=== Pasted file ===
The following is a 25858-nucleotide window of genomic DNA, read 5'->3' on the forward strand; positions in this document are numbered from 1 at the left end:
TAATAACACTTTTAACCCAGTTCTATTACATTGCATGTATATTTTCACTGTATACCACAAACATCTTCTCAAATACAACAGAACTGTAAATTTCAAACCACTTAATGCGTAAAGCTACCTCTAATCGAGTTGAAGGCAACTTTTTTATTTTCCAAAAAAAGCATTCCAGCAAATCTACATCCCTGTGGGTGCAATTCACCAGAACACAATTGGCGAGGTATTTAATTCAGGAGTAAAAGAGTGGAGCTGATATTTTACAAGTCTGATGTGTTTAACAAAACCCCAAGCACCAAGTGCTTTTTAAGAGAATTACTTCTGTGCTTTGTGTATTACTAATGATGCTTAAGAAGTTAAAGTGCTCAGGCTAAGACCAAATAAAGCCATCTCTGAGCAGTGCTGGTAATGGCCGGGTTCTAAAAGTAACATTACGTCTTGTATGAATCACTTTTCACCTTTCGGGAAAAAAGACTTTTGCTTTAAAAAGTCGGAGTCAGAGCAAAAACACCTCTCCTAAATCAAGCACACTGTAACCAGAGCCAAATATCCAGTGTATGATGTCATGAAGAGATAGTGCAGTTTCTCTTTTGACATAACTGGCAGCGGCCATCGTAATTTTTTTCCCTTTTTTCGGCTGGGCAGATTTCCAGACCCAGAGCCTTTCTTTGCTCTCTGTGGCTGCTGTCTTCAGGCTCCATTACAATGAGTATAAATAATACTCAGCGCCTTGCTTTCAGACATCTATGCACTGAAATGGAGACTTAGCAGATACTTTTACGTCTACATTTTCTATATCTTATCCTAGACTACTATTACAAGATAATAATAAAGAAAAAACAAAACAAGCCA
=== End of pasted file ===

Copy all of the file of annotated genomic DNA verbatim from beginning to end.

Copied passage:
The following is a 25858-nucleotide window of genomic DNA, read 5'->3' on the forward strand; positions in this document are numbered from 1 at the left end:
TAATAACACTTTTAACCCAGTTCTATTACATTGCATGTATATTTTCACTGTATACCACAAACATCTTCTCAAATACAACAGAACTGTAAATTTCAAACCACTTAATGCGTAAAGCTACCTCTAATCGAGTTGAAGGCAACTTTTTTATTTTCCAAAAAAAGCATTCCAGCAAATCTACATCCCTGTGGGTGCAATTCACCAGAACACAATTGGCGAGGTATTTAATTCAGGAGTAAAAGAGTGGAGCTGATATTTTACAAGTCTGATGTGTTTAACAAAACCCCAAGCACCAAGTGCTTTTTAAGAGAATTACTTCTGTGCTTTGTGTATTACTAATGATGCTTAAGAAGTTAAAGTGCTCAGGCTAAGACCAAATAAAGCCATCTCTGAGCAGTGCTGGTAATGGCCGGGTTCTAAAAGTAACATTACGTCTTGTATGAATCACTTTTCACCTTTCGGGAAAAAAGACTTTTGCTTTAAAAAGTCGGAGTCAGAGCAAAAACACCTCTCCTAAATCAAGCACACTGTAACCAGAGCCAAATATCCAGTGTATGATGTCATGAAGAGATAGTGCAGTTTCTCTTTTGACATAACTGGCAGCGGCCATCGTAATTTTTTTCCCTTTTTTCGGCTGGGCAGATTTCCAGACCCAGAGCCTTTCTTTGCTCTCTGTGGCTGCTGTCTTCAGGCTCCATTACAATGAGTATAAATAATACTCAGCGCCTTGCTTTCAGACATCTATGCACTGAAATGGAGACTTAGCAGATACTTTTACGTCTACATTTTCTATATCTTATCCTAGACTACTATTACAAGATAATAATAAAGAAAAAACAAAACAAGCCA